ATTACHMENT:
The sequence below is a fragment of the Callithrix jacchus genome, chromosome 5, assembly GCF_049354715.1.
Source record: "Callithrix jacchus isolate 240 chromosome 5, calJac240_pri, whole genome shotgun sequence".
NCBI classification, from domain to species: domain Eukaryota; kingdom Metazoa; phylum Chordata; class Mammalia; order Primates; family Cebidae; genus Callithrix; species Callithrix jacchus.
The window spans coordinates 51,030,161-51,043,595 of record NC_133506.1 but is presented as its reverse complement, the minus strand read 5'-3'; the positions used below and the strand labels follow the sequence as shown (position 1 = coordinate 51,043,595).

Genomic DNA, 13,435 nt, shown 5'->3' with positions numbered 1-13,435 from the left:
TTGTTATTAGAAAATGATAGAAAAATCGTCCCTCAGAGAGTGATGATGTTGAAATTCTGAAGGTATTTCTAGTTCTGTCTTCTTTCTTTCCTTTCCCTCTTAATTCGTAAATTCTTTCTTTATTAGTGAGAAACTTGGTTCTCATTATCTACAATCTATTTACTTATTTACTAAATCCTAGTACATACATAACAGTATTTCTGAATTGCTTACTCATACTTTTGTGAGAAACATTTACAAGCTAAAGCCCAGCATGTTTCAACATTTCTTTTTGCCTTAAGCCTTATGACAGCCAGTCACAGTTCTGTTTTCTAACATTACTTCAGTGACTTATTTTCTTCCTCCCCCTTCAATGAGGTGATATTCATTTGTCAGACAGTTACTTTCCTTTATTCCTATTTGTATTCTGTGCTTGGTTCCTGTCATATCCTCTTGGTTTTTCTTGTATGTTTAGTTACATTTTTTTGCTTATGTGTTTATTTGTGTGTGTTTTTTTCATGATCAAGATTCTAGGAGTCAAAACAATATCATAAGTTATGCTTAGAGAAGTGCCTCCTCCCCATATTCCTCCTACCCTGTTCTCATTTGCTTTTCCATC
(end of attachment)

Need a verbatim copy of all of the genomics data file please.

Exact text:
The sequence below is a fragment of the Callithrix jacchus genome, chromosome 5, assembly GCF_049354715.1.
Source record: "Callithrix jacchus isolate 240 chromosome 5, calJac240_pri, whole genome shotgun sequence".
NCBI classification, from domain to species: domain Eukaryota; kingdom Metazoa; phylum Chordata; class Mammalia; order Primates; family Cebidae; genus Callithrix; species Callithrix jacchus.
The window spans coordinates 51,030,161-51,043,595 of record NC_133506.1 but is presented as its reverse complement, the minus strand read 5'-3'; the positions used below and the strand labels follow the sequence as shown (position 1 = coordinate 51,043,595).

Genomic DNA, 13,435 nt, shown 5'->3' with positions numbered 1-13,435 from the left:
TTGTTATTAGAAAATGATAGAAAAATCGTCCCTCAGAGAGTGATGATGTTGAAATTCTGAAGGTATTTCTAGTTCTGTCTTCTTTCTTTCCTTTCCCTCTTAATTCGTAAATTCTTTCTTTATTAGTGAGAAACTTGGTTCTCATTATCTACAATCTATTTACTTATTTACTAAATCCTAGTACATACATAACAGTATTTCTGAATTGCTTACTCATACTTTTGTGAGAAACATTTACAAGCTAAAGCCCAGCATGTTTCAACATTTCTTTTTGCCTTAAGCCTTATGACAGCCAGTCACAGTTCTGTTTTCTAACATTACTTCAGTGACTTATTTTCTTCCTCCCCCTTCAATGAGGTGATATTCATTTGTCAGACAGTTACTTTCCTTTATTCCTATTTGTATTCTGTGCTTGGTTCCTGTCATATCCTCTTGGTTTTTCTTGTATGTTTAGTTACATTTTTTTGCTTATGTGTTTATTTGTGTGTGTTTTTTTCATGATCAAGATTCTAGGAGTCAAAACAATATCATAAGTTATGCTTAGAGAAGTGCCTCCTCCCCATATTCCTCCTACCCTGTTCTCATTTGCTTTTCCATC